“All great change in America begins at the dinner table.”
~President Ronald Reagan
Every Sunday at my father’s house, we have what we like to call Sinatra Sundays. Whoever is there out of the 5 of us children; if my sister is not in Africa or London, my brother is in town, my step-sister is not in Nicaragua or my other step-sister is not at her father’s, and if I just happen to float through town; we all get together and sit down for dinner on Sinatra Sundays.
How the Sinatra Sundays dinner works is that we all get together and help create a wonderful evening. We always have a delectable dinner where we all pitch in and do what we can to help. Sometimes we make homemade pasta, sometimes it is steak, and sometimes it is a delicious vegetarian meatloaf! Last Sunday, we made fresh spinach pasta in arrabiata sauce with meatballs and homemade polenta. We sit around the table, drink champagne and wine and talk about the world and politics, family anecdotes and memories, or whatever we feel like. The point of the dinner is to enjoy good music and a meal together as a family.
My father chooses music from his extensive iTunes playlist which includes (if you can guess) mostly Sinatra! The best part is that he has so much Sinatra music and not just the really popular ones. His album titled, “Everything Happens to Me” is magnificent and shows a different side of Sinatra. This album is a compilation of his favorite 19 songs out of his 450 song catalogue. His daughter Tina sat down with him to make this album and said, “I was relieved each time Dad passed over the more obvious choice [in favor of] the more obscure. After all, this was to be more than another greatest hits album . . . and it is.” So if you are feeling adventurous, try out this album. You will be listening to Frank Sinatra’s own playlist!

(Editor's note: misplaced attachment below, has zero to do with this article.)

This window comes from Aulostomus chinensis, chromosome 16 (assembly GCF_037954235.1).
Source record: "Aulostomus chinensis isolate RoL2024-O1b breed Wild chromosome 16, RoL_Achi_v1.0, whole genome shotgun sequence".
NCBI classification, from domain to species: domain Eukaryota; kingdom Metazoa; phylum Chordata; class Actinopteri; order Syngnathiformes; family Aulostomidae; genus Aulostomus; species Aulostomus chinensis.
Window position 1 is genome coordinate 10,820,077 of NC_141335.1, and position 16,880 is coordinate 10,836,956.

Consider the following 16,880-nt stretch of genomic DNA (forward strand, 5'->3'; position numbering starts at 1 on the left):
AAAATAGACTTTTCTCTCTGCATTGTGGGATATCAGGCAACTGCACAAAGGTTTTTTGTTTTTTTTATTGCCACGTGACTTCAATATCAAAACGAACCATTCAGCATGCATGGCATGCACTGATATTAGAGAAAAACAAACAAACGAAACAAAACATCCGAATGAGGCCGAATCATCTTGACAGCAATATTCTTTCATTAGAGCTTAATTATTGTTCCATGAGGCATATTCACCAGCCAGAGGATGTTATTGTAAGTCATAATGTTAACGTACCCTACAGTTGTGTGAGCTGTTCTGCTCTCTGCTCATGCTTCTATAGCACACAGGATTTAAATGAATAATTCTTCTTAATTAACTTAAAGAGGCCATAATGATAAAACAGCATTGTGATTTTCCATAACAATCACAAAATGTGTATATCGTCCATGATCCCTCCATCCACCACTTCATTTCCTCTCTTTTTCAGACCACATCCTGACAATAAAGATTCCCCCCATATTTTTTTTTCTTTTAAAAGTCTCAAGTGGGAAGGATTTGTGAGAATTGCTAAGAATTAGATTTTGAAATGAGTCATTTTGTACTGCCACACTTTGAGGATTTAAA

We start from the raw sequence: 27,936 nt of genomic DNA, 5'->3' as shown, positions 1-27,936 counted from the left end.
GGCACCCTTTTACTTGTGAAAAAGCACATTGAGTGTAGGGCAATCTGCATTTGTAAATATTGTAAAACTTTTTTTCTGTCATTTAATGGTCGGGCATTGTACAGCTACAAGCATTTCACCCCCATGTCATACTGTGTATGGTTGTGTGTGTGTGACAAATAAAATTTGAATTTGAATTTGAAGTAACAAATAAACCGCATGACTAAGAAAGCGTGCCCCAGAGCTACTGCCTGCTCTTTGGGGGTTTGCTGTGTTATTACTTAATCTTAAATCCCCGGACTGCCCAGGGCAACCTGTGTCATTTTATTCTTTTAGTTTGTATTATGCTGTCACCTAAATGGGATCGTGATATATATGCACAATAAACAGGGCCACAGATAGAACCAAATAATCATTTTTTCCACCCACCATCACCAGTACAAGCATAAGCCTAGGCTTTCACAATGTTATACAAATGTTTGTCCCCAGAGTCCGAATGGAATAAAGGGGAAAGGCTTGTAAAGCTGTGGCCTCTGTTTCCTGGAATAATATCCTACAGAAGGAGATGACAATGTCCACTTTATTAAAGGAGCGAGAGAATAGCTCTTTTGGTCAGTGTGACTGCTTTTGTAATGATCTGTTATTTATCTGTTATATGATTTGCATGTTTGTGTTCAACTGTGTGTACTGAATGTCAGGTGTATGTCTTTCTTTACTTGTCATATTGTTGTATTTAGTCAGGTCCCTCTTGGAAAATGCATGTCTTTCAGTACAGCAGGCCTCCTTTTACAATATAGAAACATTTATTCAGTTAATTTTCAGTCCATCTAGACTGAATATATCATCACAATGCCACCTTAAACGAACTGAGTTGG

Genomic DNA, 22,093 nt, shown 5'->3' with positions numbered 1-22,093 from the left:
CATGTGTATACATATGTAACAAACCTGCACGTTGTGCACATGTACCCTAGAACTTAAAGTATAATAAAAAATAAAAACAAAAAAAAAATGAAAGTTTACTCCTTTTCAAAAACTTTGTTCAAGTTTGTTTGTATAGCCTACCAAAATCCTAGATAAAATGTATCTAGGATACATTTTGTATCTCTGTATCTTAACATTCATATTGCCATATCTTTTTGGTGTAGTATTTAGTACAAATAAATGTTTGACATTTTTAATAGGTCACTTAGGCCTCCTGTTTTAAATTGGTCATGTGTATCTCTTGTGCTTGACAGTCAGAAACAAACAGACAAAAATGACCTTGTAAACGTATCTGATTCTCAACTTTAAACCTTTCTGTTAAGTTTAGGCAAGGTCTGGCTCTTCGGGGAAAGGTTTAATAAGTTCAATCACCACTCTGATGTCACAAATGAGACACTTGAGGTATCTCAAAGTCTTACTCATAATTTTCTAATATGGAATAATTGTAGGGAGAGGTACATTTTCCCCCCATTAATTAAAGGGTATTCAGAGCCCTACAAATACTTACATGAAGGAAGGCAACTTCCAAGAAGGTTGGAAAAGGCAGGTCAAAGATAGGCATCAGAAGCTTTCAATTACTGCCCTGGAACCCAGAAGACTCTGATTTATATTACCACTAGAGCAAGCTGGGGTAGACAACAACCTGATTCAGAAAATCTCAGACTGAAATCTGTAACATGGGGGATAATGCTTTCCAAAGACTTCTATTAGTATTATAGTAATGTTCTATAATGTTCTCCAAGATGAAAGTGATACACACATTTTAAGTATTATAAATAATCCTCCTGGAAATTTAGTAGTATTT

Having Sunday dinners is a great way to catch up with everyone’s busy schedules. An article from the Journal of Adolescent Health published in 2006 found that:
…the frequency of family dinner is an external developmental asset or protective factor that may curtail high-risk behaviors among youth. … Family rituals such as regular mealtimes may ease the stress of daily living in the fast-paced families of today’s society
So, in layman’s terms, sitting down as a family for dinner is not only fun, it is good for you!
Wherever you are, whoever you are with, even if you are by yourself, sit down, turn on some Sinatra and enjoy a nice meal this Sunday! You could even try yesterday’s post on Boeuf Bourguignon.
“After a good dinner one can forgive anybody,
even one’s own relations”